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Heading off health problems at the pass

Predictive analytics can help address health problems at an early stage, improving both cost effectiveness and quality of life. Dhivya Subramaniam, Health Economist, explains how.

Health economists tend to look at healthcare from a holistic viewpoint, not just focusing on the simple ‘dollar value’ or cost of interventions, but also taking into account the value of patient outcomes and improved quality of life.

This means that people like me are always looking for better and innovative ways to measure the effectiveness of a treatment or service and the avoidance of ill health, based on the relatively new concept of value-based healthcare. Outcome measures previously tended to focus on areas such as how many people die in hospital, length of stay, survival rates for cancer within five years and so on. Those stats are all very useful, but they don’t tell us anything about quality – whether the patients with cancer enjoyed a good quality of life or were confined to bed due to pain or other complications of the cancer, or were too tired to do day-to-day activities – that’s the kind of value that patients care more about.

As a team we try to push that concept of value-based healthcare in terms of looking at things from the patient perspective – what is a patient benefit and how can we quantify it? Predictive analytics is one of the methods we can use to anticipate the real-life differences a new service or intervention can make. It involves bringing together and analysing large datasets to make predictions about what is likely to happen in certain scenarios. Those evidence-based predictions can then be used to inform commissioning and other decisions.

This is a significant step forward for health economists and analysts, and there are two main ways in which we can use predictive analytics – to help us look for patterns in data to better plan services, and to support us in our interactions with patients.

With predictive analytics, we can use computers with learning capabilities to recognise patterns in the same way that a human would by going through patient histories and finding common factors and variables that contribute to admissions. With computers we can do this on a much larger scale, taking into account as many patients as we want to put through the analysis.

The artificial intelligence (AI) within the computer then creates an algorithm to give a probability of, for example, a hospital admission, for each patient based on their history. Just knowing the probability wouldn’t be much use on its own but the AI can also show how it arrived at that probability and what factors were the biggest contributors in drawing that conclusion. For example, the AI may recognise that factors for an admission following a fall may be dementia, living in a nursing home, and multiple long-term conditions. It may also identify factors that make an individual more susceptible to an event happening or to developing a condition that may not previously have been taken into account, or it may highlight areas where there are gaps in care that offer opportunities for service improvement. With that knowledge, community services and GPs can try to optimise care to help their patients avoid an emergency admission – improving both quality of life and cost-effectiveness of care.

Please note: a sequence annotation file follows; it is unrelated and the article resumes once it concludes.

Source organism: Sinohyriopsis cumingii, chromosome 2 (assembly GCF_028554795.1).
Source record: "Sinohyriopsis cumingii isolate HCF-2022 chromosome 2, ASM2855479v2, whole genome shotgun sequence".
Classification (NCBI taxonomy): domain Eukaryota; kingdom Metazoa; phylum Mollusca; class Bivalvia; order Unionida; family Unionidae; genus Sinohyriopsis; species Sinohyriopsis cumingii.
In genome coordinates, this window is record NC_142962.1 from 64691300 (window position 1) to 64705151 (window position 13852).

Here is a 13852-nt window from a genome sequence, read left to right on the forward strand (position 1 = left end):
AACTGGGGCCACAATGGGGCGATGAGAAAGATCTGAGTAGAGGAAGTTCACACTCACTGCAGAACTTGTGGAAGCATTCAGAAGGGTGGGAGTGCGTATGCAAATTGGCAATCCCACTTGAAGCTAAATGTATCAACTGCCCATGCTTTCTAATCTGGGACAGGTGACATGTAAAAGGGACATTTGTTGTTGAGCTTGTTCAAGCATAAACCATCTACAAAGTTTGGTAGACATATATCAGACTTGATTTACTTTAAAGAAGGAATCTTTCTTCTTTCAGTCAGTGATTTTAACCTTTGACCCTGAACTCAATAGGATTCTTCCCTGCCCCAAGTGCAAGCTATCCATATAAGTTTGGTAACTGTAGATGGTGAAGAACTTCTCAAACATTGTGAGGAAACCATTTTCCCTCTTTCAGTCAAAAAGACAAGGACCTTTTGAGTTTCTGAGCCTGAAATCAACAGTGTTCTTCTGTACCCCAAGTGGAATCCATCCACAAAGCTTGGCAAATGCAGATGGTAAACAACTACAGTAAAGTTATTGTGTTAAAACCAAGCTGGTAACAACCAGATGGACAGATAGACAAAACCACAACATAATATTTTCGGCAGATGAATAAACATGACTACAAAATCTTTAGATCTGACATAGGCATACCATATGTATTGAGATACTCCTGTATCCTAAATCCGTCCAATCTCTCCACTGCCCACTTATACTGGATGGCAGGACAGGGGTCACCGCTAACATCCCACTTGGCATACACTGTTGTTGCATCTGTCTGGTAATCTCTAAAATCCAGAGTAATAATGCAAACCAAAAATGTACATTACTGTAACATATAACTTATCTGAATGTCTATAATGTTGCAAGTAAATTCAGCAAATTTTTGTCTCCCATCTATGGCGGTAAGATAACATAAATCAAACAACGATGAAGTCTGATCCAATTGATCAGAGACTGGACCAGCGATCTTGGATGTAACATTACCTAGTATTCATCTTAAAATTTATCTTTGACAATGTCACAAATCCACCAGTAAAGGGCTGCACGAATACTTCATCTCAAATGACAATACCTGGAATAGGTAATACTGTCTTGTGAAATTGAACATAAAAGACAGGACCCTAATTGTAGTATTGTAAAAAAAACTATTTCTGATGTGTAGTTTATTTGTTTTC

It’s all about matching what is economically feasible with what offers a better quality of life, where wellbeing and happiness are considered as closely as money.

For predictive analytics to be effective, we need access to as much data as possible. At ICHP we have access to large datasets including national Hospital Episodes Statistics (HES) data via NHS Digital – that’s 10 years’ worth of NHS inpatient stats – plus we have access to a unique system which links primary, secondary, mental health, community care and social care data for over two million people and 370 GP practices in North West London (the Whole Systems Integrated Care dataset). This means we can look not just at medical records, but also at how individuals interact with social services, meals on wheels and so on – all markers of how well, unwell or isolated someone is. With predictive analytics we can use this data to create algorithms which show the likelihood of, for example, an individual being admitted to a care home in the next 12 months – and how we might be able to keep them at a functional level that avoids this instead.

At ICHP we use our skills and experience to evaluate newly implemented innovations, looking at data and outcomes both before and after, to see how we are adding value and improving quality of life. Developments in AI and predictive analytics are no different, and it is important that they are subjected to a robust evaluation process to determine whether they do in fact fit in with the concept of value-based healthcare. This process is far from straightforward given the huge scope of AI and predictive analytics, and our team is working to identify the best methodology for their evaluation by considering the breadth of AI innovations available and the markers that best reflect their ability to improve the value of healthcare services.

While the real-life benefits of the service changes that we could implement through utilisation of predictive analytics may not always be expressed as financial savings, they can be much bigger than people realise and play an increasing role in decisions around healthcare commissioning.